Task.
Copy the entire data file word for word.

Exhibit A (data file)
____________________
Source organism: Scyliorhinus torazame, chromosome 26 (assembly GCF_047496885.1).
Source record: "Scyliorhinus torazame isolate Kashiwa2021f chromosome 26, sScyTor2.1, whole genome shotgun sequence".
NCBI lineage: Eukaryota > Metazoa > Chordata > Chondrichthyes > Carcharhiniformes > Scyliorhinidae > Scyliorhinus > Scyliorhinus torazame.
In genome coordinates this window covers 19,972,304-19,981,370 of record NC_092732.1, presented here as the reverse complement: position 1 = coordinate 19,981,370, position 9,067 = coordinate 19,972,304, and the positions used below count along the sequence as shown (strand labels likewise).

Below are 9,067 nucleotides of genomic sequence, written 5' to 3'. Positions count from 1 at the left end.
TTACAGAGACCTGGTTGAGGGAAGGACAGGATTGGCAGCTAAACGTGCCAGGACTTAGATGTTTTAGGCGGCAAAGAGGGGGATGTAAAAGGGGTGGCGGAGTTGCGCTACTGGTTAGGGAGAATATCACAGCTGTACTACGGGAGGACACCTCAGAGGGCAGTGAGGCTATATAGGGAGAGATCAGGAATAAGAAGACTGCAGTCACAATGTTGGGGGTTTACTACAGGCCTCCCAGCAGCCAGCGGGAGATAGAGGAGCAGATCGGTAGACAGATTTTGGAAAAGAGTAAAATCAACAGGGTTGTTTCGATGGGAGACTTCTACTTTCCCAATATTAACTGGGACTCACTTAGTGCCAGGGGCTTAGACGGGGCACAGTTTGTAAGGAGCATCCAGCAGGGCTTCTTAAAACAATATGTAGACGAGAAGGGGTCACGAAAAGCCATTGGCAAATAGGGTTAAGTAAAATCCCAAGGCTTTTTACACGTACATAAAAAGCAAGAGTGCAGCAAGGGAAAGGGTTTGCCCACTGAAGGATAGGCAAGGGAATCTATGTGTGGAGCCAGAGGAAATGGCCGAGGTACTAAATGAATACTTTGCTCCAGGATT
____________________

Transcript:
Source organism: Scyliorhinus torazame, chromosome 26 (assembly GCF_047496885.1).
Source record: "Scyliorhinus torazame isolate Kashiwa2021f chromosome 26, sScyTor2.1, whole genome shotgun sequence".
NCBI lineage: Eukaryota > Metazoa > Chordata > Chondrichthyes > Carcharhiniformes > Scyliorhinidae > Scyliorhinus > Scyliorhinus torazame.
In genome coordinates this window covers 19,972,304-19,981,370 of record NC_092732.1, presented here as the reverse complement: position 1 = coordinate 19,981,370, position 9,067 = coordinate 19,972,304, and the positions used below count along the sequence as shown (strand labels likewise).

Below are 9,067 nucleotides of genomic sequence, written 5' to 3'. Positions count from 1 at the left end.
TTACAGAGACCTGGTTGAGGGAAGGACAGGATTGGCAGCTAAACGTGCCAGGACTTAGATGTTTTAGGCGGCAAAGAGGGGGATGTAAAAGGGGTGGCGGAGTTGCGCTACTGGTTAGGGAGAATATCACAGCTGTACTACGGGAGGACACCTCAGAGGGCAGTGAGGCTATATAGGGAGAGATCAGGAATAAGAAGACTGCAGTCACAATGTTGGGGGTTTACTACAGGCCTCCCAGCAGCCAGCGGGAGATAGAGGAGCAGATCGGTAGACAGATTTTGGAAAAGAGTAAAATCAACAGGGTTGTTTCGATGGGAGACTTCTACTTTCCCAATATTAACTGGGACTCACTTAGTGCCAGGGGCTTAGACGGGGCACAGTTTGTAAGGAGCATCCAGCAGGGCTTCTTAAAACAATATGTAGACGAGAAGGGGTCACGAAAAGCCATTGGCAAATAGGGTTAAGTAAAATCCCAAGGCTTTTTACACGTACATAAAAAGCAAGAGTGCAGCAAGGGAAAGGGTTTGCCCACTGAAGGATAGGCAAGGGAATCTATGTGTGGAGCCAGAGGAAATGGCCGAGGTACTAAATGAATACTTTGCTCCAGGATT